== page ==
On April 27th, the U.S. Small Business Administration (“SBA”) published a final rule making changes to the regulations governing the 8(a) program. This final rule is SBA’s implementation of the proposed rules issued by the SBA on September 9, 2022, and we summarized the changes adopted by the final rule here.
While many of the SBA’s regulatory changes are intended to document existing SBA policies and practices, the SBA did implement a number of substantive changes. Accordingly, over the next several weeks, we will be going through various parts of the final rule and conducting an in-depth discussion and analysis of the changes. We anticipate addressing the following areas in this series:
- Bona Fide Place Of Business Requirements (published May 5, 2023)
- Joint Ventures (published June 27, 2023)
- Size Determinations In Connection With Multiple Award Contracts
- Ostensible Subcontractor Rule (published May 30, 2023)
- Limitations On Subcontracting (published on June 12, 2023)
- 8(a) Business Activity Targets (published June 2, 2023)
- Follow-On Contracts
- Size Protests
- All Small Mentor-Protégé Program (published July 27, 2023)
In this update, we are addressing the changes to the SBA’s rules on follow-on contracts. While most of the regulatory changes are focused on the SBA’s internal process for accepting or removing a procurement from the 8(a) program, these changes will influence the procurement strategies of government agencies, and therefore the contract opportunities available to 8(a) entities.
Prior to the recent updates, 13 C.F.R § 124.506(b) provided that a procurement may not be removed from competition and awarded to a tribally-owned, ANC-owned or NHO-owned concern on a sole source basis. This regulation caused some confusion, as some interpreted it to mean that an agency could not award a sole source contract for a requirement to an entity-owned 8(a) if that requirement had previously been awarded pursuant to a competitive procurement process. The SBA revised the regulations to clarify that this is not the rule, and that 13 C.F.R. § 124.506(b) only restricts a procuring agency from announcing that a requirement will be procured competitively and then, after evidencing that public intent, awarding the work as an 8(a) sole source contract. The SBA explained that:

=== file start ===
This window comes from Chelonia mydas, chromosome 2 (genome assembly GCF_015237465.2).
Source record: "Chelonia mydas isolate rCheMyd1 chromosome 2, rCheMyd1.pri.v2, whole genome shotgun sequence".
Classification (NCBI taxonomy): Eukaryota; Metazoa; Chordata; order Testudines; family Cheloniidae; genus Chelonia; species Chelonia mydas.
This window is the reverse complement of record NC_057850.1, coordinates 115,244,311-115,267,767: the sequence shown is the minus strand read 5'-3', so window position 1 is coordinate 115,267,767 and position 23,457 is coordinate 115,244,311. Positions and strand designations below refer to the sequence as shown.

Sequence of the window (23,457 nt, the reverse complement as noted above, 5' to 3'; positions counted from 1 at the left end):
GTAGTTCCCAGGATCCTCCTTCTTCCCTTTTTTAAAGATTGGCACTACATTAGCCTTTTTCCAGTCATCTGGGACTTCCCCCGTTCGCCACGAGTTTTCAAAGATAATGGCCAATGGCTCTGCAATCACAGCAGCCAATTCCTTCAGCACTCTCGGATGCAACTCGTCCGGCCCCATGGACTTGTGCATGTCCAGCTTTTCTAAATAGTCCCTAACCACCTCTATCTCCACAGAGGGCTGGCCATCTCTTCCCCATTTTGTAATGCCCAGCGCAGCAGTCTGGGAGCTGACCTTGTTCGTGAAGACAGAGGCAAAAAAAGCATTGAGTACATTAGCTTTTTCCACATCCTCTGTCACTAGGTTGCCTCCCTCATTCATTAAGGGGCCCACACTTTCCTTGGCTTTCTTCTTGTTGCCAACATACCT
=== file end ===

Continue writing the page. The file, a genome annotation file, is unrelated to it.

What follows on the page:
The provision prohibiting a procurement from being removed from competition and awarded to an entity-owned Participant on a sole source basis was meant to apply only to a current procurement, not the predecessor to a current procurement. A procuring agency may not evidence its intent to fulfill a requirement as a competitive 8(a) procurement, through the issuance of a competitive 8(a) solicitation or otherwise, cancel the solicitation or change its public intent, and then procure the requirement as a sole source 8(a) procurement to an entity-owned Participant. A follow-on procurement is a new contracting action for the same underlying requirement, and if the procuring agency has not evidenced a public intent to fulfill it as a competitive 8(a) procurement it can be fulfilled on a sole source basis to an entity-owned Participant. The proposed rule added language clarifying that intent. SBA received 12 comments supporting the clarification to allow a sole source award to an entity-owned Participant where the procuring activity has not evidenced its intent to fulfill the current requirement as a competitive 8(a) procurement and no comments opposing it. As such, SBA adopts the proposed language in this final rule. (emphasis added).
Notably, the SBA also decided, after soliciting comments on the issue, to not issue a new regulation “requiring SBA to consider the effect that losing an opportunity to compete for a follow-on contract would have on an incumbent Participant’s business development where the follow-on procurement is offered to SBA as a sole source 8(a) procurement on behalf of an entity-owned Participant.” The SBA explained that a specific rule was not needed on this issue to “capture SBA’s role in ensuring that the business development purposes of the 8(a) BD program are served.”